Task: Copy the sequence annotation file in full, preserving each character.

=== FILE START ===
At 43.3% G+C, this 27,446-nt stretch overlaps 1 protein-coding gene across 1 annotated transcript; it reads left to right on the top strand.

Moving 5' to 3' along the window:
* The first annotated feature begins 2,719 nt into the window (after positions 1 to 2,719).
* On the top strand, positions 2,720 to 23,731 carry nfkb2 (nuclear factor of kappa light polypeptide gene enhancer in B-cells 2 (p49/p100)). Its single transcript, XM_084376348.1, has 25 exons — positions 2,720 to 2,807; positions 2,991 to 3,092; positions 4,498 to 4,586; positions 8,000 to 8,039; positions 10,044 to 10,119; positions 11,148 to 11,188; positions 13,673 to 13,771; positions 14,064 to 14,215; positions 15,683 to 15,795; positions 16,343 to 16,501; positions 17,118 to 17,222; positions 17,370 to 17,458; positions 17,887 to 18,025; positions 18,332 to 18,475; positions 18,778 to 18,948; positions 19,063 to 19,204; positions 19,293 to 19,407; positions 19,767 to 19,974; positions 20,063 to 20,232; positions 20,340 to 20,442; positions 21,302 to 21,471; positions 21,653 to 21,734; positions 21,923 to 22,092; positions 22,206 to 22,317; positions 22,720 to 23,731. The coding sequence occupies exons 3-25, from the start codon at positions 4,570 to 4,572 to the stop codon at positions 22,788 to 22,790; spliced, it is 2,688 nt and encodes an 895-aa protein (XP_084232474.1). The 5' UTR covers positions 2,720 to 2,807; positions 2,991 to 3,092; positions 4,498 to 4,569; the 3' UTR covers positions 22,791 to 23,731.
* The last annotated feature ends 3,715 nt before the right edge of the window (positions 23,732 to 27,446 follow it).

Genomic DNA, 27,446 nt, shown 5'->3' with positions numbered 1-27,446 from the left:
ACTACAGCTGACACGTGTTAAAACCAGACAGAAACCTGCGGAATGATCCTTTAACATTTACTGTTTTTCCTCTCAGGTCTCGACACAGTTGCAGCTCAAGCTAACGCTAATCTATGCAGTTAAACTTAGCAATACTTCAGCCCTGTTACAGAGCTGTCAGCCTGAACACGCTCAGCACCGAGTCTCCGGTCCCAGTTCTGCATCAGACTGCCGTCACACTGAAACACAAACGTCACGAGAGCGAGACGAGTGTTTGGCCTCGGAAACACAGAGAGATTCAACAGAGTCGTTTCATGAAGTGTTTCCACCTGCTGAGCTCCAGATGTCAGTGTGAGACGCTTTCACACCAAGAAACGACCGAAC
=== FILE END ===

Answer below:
At 43.3% G+C, this 27,446-nt stretch overlaps 1 protein-coding gene across 1 annotated transcript; it reads left to right on the top strand.

Moving 5' to 3' along the window:
* The first annotated feature begins 2,719 nt into the window (after positions 1 to 2,719).
* On the top strand, positions 2,720 to 23,731 carry nfkb2 (nuclear factor of kappa light polypeptide gene enhancer in B-cells 2 (p49/p100)). Its single transcript, XM_084376348.1, has 25 exons — positions 2,720 to 2,807; positions 2,991 to 3,092; positions 4,498 to 4,586; positions 8,000 to 8,039; positions 10,044 to 10,119; positions 11,148 to 11,188; positions 13,673 to 13,771; positions 14,064 to 14,215; positions 15,683 to 15,795; positions 16,343 to 16,501; positions 17,118 to 17,222; positions 17,370 to 17,458; positions 17,887 to 18,025; positions 18,332 to 18,475; positions 18,778 to 18,948; positions 19,063 to 19,204; positions 19,293 to 19,407; positions 19,767 to 19,974; positions 20,063 to 20,232; positions 20,340 to 20,442; positions 21,302 to 21,471; positions 21,653 to 21,734; positions 21,923 to 22,092; positions 22,206 to 22,317; positions 22,720 to 23,731. The coding sequence occupies exons 3-25, from the start codon at positions 4,570 to 4,572 to the stop codon at positions 22,788 to 22,790; spliced, it is 2,688 nt and encodes an 895-aa protein (XP_084232474.1). The 5' UTR covers positions 2,720 to 2,807; positions 2,991 to 3,092; positions 4,498 to 4,569; the 3' UTR covers positions 22,791 to 23,731.
* The last annotated feature ends 3,715 nt before the right edge of the window (positions 23,732 to 27,446 follow it).

Genomic DNA, 27,446 nt, shown 5'->3' with positions numbered 1-27,446 from the left:
ACTACAGCTGACACGTGTTAAAACCAGACAGAAACCTGCGGAATGATCCTTTAACATTTACTGTTTTTCCTCTCAGGTCTCGACACAGTTGCAGCTCAAGCTAACGCTAATCTATGCAGTTAAACTTAGCAATACTTCAGCCCTGTTACAGAGCTGTCAGCCTGAACACGCTCAGCACCGAGTCTCCGGTCCCAGTTCTGCATCAGACTGCCGTCACACTGAAACACAAACGTCACGAGAGCGAGACGAGTGTTTGGCCTCGGAAACACAGAGAGATTCAACAGAGTCGTTTCATGAAGTGTTTCCACCTGCTGAGCTCCAGATGTCAGTGTGAGACGCTTTCACACCAAGAAACGACCGAAC